3. Circumstances in which the hazard may be expressed

The circumstances in which the identified hazards of the pesticide may be expressed should be identified. This involves questions such as: Who may be exposed to the pesticide (operators, workers, residents, consumers, etc.)? When will this occur (during pesticide application, when harvesting the crop, if living close to the treated location, during transport and storage, when consuming treated commodities, if sleeping in a treated room, etc.)? What is (are) the route(s) of exposure (oral, dermal, inhalation)? Will exposure likely be short-term or long-term?

4. Potential hazard concerns

On the basis of the list of toxicological endpoints, the hazard classification and the identification of circumstances in which the hazard may be expressed, the registration authority should identify which hazards may be of concern for the handling and use of the pesticide under local conditions of use. In principle, any pesticide product that is classified with the GHS signal words “Danger” or “Warning”, and to which persons may be exposed, may be of concern. Furthermore, the International Code of Conduct on Pesticide Management defines Highly Hazardous Pesticides (HHPs) as:

 pesticides that are acknowledged to present particularly high levels of acute or chronic hazards to health or environment according to internationally accepted classification systems such as WHO or GHS or their listing in relevant binding international agreements or conventions. In addition, pesticides that appear to cause severe or irreversible harm to health or the environment under conditions of use in a country may be considered to be and treated as highly hazardous.

The FAO/WHO Joint Meeting on Pesticide Management (JMPM) defined criteria to identify Highly Hazardous Pesticides (HHPs). If the pesticide to be registered is classified as an HHP, it is likely to be high concern to registration authorities. However, pesticides that are not HHPs may still be of concern under local conditions of use (see above).

Outcome of the hazard assessment

  1. List of endpoints of the toxicological evaluation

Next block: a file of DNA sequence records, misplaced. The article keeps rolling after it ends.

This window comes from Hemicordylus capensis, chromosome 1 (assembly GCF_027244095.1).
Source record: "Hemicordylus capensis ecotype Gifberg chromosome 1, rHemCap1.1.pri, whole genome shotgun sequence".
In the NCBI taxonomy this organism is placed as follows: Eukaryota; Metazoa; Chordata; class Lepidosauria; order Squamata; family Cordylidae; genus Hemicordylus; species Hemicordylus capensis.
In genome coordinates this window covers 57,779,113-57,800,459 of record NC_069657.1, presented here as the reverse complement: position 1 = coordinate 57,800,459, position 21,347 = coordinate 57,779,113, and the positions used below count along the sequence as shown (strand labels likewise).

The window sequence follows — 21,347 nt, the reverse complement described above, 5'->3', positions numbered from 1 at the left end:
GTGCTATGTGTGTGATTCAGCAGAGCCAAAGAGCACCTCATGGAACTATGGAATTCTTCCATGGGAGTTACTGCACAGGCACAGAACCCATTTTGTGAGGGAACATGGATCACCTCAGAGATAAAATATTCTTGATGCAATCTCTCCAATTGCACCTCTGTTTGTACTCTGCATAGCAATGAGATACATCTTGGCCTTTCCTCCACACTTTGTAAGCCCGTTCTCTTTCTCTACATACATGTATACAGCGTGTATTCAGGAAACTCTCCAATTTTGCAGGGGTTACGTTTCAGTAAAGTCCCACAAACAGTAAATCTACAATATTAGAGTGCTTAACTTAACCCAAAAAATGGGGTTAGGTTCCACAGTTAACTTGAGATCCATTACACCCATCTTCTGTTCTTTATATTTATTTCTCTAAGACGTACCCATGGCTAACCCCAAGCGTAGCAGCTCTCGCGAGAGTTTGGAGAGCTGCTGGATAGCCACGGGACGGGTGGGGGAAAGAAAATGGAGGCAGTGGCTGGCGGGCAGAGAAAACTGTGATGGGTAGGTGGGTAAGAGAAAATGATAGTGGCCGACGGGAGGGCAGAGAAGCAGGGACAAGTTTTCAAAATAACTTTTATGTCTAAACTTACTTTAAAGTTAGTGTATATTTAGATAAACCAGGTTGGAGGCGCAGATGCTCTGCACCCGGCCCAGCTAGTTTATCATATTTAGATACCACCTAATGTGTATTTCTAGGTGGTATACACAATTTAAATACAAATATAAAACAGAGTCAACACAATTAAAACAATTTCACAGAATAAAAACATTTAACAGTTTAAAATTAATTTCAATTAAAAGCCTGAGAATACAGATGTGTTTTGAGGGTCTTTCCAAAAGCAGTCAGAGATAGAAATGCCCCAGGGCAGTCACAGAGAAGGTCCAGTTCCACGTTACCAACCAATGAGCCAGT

2. Hazard classification for human health aspects
  3. List of circumstances in which the hazard may be expressed
  4. List of potential human health hazard concerns

An Hazard Assessment Table - Human Health  can be used to summarize the data.

Interpretation of the outcome

When interpreting the data, one should be mindful of the fact that the hazard of a pesticide product does not necessarily represent its risk, because exposure has not been taken into account. Therefore, in principle, a risk assessment should be conducted (at least) of all pesticides that pose human health hazards that are of concern. The risk assessment will show the level of risk of the pesticide under the proposed use conditions (see the various human health risk assessment methods presented under the Assessment Methods Tool). If no human health risk assessment can be conducted, the registration authority may decide on the acceptability of the pesticide on the basis of a hazard assessment alone. This is not recommended, but may be a necessity due to limited resources at the registration authority or the absence of appropriate risk assessment models. If, in such a case, high human health hazards have been identified, the registration authority may decide to severely restrict the pesticide, or even not to register it. This is because pesticide products posing a high health hazard may also pose a high health risk, in particular in situations where judicious application practices are not respected or appropriate personal protective equipment is not being used. In this respect, the International Code of Conduct stipulates in its Article 7.5 that:

Prohibition of the importation, distribution, sale and purchase of highly hazardous pesticides may be considered if, based on risk assessment, risk mitigation measures or good marketing practices are insufficient to ensure that the product can be handled without unacceptable risk to humans and the environment.

FAO does not set criteria on the acceptability of human health hazards; this is the final responsibility of the registration authority. 


Further practical guidance on human health hazard assessment can be found in: